Environmental and Wildlife Groups Take Action to Save Panoche Valley from Ecologically Devastating Development

In lawsuit filed in California state superior court on Monday, environmental groups say California Dept. of Fish and Wildlife violated state law when it approved the Panoche Valley Solar Project

LOS ANGELES – (RealEstateRama) — Defenders of Wildlife, The Sierra Club and Santa Clara Valley Audubon Society brought a lawsuit in California state superior court yesterday to set aside the California Department of Fish and Wildlife (CDFW)’s Incidental Take Permit (ITP) for the Panoche Valley Solar Project. The Panoche Valley Solar Project is owned by Renewable Energy Trust and ConEdison Development Company, an unregulated subsidiary of the New York utility, Consolidated Edison.

The case concerns a massive development project in an irreplaceable area of significant ecological importance critical to the survival and recovery of highly endangered species, including the blunt-nosed leopard lizard and the giant kangaroo rat. The conservation partners are asking the court to set aside the permit, because CDFW violated both California’s Endangered Species Act and the state’s fully protected species laws when it issued a permit for a project that would harm blunt-nosed leopard lizards as well as harm almost 1,000 giant kangaroo rats, a species that has declined drastically over the last few years.

‘’Take from this project will jeopardize the existence of blunt-nosed leopard lizard in this region,” said Barry Sinervo PHD, Professor of Ecology and Evolutionary Biology at the University of California, Santa Cruz, and the leading expert on blunt-nosed leopard lizard. “This area has been identified as a key refuge for blunt-nosed leopard lizard as their habitat shrinks and shifts because of climate change. Eliminating this last refuge would put the blunt-nosed leopard lizard, as well as many other species, closer to extinction, and would result in irreversible negative consequences on the ecosystem.”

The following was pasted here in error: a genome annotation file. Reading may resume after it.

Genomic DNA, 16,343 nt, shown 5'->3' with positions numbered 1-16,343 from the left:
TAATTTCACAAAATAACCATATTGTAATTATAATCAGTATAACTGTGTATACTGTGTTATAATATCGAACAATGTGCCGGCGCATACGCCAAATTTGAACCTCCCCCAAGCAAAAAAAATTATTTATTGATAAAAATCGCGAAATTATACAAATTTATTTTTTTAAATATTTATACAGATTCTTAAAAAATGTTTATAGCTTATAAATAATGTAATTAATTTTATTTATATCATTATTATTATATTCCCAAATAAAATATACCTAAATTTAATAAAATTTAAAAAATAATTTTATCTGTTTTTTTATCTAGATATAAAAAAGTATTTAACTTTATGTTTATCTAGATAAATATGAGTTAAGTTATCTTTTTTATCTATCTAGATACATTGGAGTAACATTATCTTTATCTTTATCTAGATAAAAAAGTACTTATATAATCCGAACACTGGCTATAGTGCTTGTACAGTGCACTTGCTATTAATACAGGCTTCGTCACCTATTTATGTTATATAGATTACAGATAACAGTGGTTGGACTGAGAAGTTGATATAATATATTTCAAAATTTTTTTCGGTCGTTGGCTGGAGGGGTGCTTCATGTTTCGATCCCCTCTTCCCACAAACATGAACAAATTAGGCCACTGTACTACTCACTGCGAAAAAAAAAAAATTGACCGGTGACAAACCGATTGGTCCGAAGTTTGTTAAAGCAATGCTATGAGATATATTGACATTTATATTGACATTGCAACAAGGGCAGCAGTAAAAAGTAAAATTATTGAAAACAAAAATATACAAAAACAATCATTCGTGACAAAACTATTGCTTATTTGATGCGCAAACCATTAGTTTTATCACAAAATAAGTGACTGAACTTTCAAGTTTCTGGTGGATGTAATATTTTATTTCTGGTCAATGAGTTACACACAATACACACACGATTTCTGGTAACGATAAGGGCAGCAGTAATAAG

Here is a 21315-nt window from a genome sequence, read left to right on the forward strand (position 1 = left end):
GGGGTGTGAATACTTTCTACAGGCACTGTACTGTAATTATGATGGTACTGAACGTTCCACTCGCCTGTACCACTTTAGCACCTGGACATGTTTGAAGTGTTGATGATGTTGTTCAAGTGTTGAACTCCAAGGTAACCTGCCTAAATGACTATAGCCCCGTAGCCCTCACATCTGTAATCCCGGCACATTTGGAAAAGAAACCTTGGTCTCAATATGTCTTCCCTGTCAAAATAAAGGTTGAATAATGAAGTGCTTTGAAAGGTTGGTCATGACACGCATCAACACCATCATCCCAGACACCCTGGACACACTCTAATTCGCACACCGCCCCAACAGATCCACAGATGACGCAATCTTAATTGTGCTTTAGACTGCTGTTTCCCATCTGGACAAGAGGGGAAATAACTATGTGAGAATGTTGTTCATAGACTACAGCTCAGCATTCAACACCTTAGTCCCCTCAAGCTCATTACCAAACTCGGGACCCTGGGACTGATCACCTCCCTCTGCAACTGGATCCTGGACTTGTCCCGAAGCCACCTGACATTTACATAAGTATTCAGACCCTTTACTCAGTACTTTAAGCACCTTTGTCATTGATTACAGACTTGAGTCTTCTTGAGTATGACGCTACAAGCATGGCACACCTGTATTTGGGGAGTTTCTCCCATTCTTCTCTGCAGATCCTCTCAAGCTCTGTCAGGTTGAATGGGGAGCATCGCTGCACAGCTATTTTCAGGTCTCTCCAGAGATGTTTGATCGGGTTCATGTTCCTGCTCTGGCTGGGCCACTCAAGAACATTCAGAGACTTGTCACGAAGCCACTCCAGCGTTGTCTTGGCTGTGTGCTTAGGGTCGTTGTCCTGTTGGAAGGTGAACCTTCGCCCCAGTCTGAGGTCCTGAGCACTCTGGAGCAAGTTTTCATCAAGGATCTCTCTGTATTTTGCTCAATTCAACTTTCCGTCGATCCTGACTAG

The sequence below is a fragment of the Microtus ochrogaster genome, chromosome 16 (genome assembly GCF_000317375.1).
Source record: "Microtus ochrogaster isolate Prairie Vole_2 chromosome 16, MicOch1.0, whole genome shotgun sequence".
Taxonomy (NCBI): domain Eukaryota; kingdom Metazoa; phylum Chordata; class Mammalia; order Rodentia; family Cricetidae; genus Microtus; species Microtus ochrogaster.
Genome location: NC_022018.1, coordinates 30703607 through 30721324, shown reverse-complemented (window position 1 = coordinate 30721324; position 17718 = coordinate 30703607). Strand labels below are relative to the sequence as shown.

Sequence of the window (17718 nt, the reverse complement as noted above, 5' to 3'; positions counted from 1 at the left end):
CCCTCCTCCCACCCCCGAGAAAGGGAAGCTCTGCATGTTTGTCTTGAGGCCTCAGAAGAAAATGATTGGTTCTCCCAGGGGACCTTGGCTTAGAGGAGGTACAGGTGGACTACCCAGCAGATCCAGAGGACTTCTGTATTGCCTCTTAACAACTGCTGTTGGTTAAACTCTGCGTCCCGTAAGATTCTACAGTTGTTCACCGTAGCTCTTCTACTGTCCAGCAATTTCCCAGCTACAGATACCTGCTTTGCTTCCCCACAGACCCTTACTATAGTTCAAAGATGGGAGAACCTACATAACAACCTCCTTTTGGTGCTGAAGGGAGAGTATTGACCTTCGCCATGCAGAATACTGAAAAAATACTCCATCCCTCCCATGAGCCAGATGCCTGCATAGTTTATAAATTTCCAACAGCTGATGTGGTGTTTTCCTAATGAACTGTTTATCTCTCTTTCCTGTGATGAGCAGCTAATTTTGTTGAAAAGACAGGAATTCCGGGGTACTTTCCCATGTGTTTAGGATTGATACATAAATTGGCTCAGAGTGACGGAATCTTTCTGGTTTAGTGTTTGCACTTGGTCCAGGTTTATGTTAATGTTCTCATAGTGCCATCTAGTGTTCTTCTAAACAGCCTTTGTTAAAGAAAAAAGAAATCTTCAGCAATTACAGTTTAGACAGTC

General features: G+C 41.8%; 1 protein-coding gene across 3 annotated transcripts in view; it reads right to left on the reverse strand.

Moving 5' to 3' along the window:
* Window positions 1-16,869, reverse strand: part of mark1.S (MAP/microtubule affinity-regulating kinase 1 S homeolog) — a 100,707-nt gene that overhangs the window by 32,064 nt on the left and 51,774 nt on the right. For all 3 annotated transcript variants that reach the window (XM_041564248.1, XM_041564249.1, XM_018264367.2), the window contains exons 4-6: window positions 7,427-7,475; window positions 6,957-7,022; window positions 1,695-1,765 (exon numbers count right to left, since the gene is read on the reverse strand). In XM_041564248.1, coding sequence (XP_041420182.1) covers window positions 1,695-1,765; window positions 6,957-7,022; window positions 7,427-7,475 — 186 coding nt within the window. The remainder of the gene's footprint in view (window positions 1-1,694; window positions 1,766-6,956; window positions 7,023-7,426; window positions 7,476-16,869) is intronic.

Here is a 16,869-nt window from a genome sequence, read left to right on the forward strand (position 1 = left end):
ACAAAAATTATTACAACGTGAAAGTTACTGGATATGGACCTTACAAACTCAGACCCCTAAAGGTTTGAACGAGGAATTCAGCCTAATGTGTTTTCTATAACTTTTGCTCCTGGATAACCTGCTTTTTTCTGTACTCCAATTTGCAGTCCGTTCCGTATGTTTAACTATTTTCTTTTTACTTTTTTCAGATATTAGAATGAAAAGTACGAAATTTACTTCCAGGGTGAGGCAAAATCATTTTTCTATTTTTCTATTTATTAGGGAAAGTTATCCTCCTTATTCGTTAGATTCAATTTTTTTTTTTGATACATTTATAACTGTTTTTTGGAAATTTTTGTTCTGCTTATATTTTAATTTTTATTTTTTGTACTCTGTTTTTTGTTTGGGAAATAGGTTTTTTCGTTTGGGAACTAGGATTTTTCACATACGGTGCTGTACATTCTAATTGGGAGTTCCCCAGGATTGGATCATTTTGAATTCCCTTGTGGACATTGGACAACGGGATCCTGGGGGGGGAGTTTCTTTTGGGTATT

“The Panoche Valley is a place of unique ecological value, critical to protecting California’s natural legacy,” said Sarah Friedman, Campaign Representative with the Sierra Club. “If this land is developed, it will be a blow to the region’s ecology and several species already teetering on the edge of extinction. While we need more solar in California, we don’t need to choose between energy and wildlife.”

“With this lawsuit, Defenders is working to protect some of California’s most endangered wildlife and ensure that the Panoche Solar Project never drives a single solar panel into this unique valley floor,” said Kim Delfino, California Program Director for Defenders of Wildlife. “Renewable energy projects should be built on degraded lands, like the former agricultural lands in the Westlands Water District, and not on the last remaining intact habitat of critically endangered species. We don’t have to sacrifice California’s natural heritage to meet our clean energy goals.”

“In addition to the endangered species, the valley provides a home for at least a dozen protected birds, causing the Audubon Society to designate it as an Important Bird Area of Global Priority,” said Shani Kleinhaus, Environmental Advocate with the Santa Clara Valley Audubon Society.

Local ranchers currently maintain the majority of the valley floor as grassland, with small pockets of vegetable, fruit and livestock farming in between. This sustainable approach protects space for wildlife, conserves water and protects the valley from desertification.